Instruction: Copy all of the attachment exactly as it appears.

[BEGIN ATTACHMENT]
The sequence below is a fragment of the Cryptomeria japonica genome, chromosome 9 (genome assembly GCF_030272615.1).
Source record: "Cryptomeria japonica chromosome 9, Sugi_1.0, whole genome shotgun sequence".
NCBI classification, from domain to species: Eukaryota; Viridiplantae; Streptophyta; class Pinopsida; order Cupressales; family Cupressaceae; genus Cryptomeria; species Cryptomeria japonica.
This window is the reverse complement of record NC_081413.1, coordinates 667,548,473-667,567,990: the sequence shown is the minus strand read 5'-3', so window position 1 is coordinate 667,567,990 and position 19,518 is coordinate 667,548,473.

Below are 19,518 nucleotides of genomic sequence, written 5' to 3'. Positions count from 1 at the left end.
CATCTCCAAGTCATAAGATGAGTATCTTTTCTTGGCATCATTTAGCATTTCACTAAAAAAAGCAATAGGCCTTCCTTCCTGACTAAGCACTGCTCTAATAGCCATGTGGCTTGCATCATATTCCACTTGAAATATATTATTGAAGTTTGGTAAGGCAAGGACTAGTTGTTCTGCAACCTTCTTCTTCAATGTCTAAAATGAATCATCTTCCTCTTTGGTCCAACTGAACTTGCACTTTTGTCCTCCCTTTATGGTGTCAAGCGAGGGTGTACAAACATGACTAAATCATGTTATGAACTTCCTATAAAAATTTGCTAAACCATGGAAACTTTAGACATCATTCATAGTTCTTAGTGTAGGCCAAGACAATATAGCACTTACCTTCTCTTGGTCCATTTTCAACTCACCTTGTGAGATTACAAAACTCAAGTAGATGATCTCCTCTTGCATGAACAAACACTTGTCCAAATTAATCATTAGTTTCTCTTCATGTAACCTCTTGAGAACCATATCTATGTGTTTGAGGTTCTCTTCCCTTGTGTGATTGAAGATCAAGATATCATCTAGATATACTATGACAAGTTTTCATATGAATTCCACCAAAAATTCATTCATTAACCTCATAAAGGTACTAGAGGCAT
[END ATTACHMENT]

The sequence below is a fragment of the Cryptomeria japonica genome, chromosome 9 (genome assembly GCF_030272615.1).
Source record: "Cryptomeria japonica chromosome 9, Sugi_1.0, whole genome shotgun sequence".
NCBI classification, from domain to species: Eukaryota; Viridiplantae; Streptophyta; class Pinopsida; order Cupressales; family Cupressaceae; genus Cryptomeria; species Cryptomeria japonica.
This window is the reverse complement of record NC_081413.1, coordinates 667,548,473-667,567,990: the sequence shown is the minus strand read 5'-3', so window position 1 is coordinate 667,567,990 and position 19,518 is coordinate 667,548,473.

Below are 19,518 nucleotides of genomic sequence, written 5' to 3'. Positions count from 1 at the left end.
CATCTCCAAGTCATAAGATGAGTATCTTTTCTTGGCATCATTTAGCATTTCACTAAAAAAAGCAATAGGCCTTCCTTCCTGACTAAGCACTGCTCTAATAGCCATGTGGCTTGCATCATATTCCACTTGAAATATATTATTGAAGTTTGGTAAGGCAAGGACTAGTTGTTCTGCAACCTTCTTCTTCAATGTCTAAAATGAATCATCTTCCTCTTTGGTCCAACTGAACTTGCACTTTTGTCCTCCCTTTATGGTGTCAAGCGAGGGTGTACAAACATGACTAAATCATGTTATGAACTTCCTATAAAAATTTGCTAAACCATGGAAACTTTAGACATCATTCATAGTTCTTAGTGTAGGCCAAGACAATATAGCACTTACCTTCTCTTGGTCCATTTTCAACTCACCTTGTGAGATTACAAAACTCAAGTAGATGATCTCCTCTTGCATGAACAAACACTTGTCCAAATTAATCATTAGTTTCTCTTCATGTAACCTCTTGAGAACCATATCTATGTGTTTGAGGTTCTCTTCCCTTGTGTGATTGAAGATCAAGATATCATCTAGATATACTATGACAAGTTTTCATATGAATTCCACCAAAAATTCATTCATTAACCTCATAAAGGTACTAGAGGCAT